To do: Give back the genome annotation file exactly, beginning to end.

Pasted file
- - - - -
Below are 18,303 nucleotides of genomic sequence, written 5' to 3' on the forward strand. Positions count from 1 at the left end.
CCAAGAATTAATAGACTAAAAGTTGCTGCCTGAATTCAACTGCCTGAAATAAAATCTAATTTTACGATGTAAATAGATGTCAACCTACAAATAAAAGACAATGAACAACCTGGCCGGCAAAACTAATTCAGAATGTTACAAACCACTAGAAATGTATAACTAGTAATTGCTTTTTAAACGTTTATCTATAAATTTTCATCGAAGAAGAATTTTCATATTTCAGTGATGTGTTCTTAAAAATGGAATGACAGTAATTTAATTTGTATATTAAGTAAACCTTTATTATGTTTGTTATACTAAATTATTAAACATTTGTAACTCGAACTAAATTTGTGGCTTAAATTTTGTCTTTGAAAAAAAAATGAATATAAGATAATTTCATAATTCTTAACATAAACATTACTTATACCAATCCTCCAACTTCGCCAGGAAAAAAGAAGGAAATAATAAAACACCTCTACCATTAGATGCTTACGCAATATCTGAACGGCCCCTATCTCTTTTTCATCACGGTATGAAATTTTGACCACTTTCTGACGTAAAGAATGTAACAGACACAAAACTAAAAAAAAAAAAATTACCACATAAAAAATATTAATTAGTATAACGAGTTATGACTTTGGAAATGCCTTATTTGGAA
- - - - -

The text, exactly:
Below are 18,303 nucleotides of genomic sequence, written 5' to 3' on the forward strand. Positions count from 1 at the left end.
CCAAGAATTAATAGACTAAAAGTTGCTGCCTGAATTCAACTGCCTGAAATAAAATCTAATTTTACGATGTAAATAGATGTCAACCTACAAATAAAAGACAATGAACAACCTGGCCGGCAAAACTAATTCAGAATGTTACAAACCACTAGAAATGTATAACTAGTAATTGCTTTTTAAACGTTTATCTATAAATTTTCATCGAAGAAGAATTTTCATATTTCAGTGATGTGTTCTTAAAAATGGAATGACAGTAATTTAATTTGTATATTAAGTAAACCTTTATTATGTTTGTTATACTAAATTATTAAACATTTGTAACTCGAACTAAATTTGTGGCTTAAATTTTGTCTTTGAAAAAAAAATGAATATAAGATAATTTCATAATTCTTAACATAAACATTACTTATACCAATCCTCCAACTTCGCCAGGAAAAAAGAAGGAAATAATAAAACACCTCTACCATTAGATGCTTACGCAATATCTGAACGGCCCCTATCTCTTTTTCATCACGGTATGAAATTTTGACCACTTTCTGACGTAAAGAATGTAACAGACACAAAACTAAAAAAAAAAAAATTACCACATAAAAAATATTAATTAGTATAACGAGTTATGACTTTGGAAATGCCTTATTTGGAA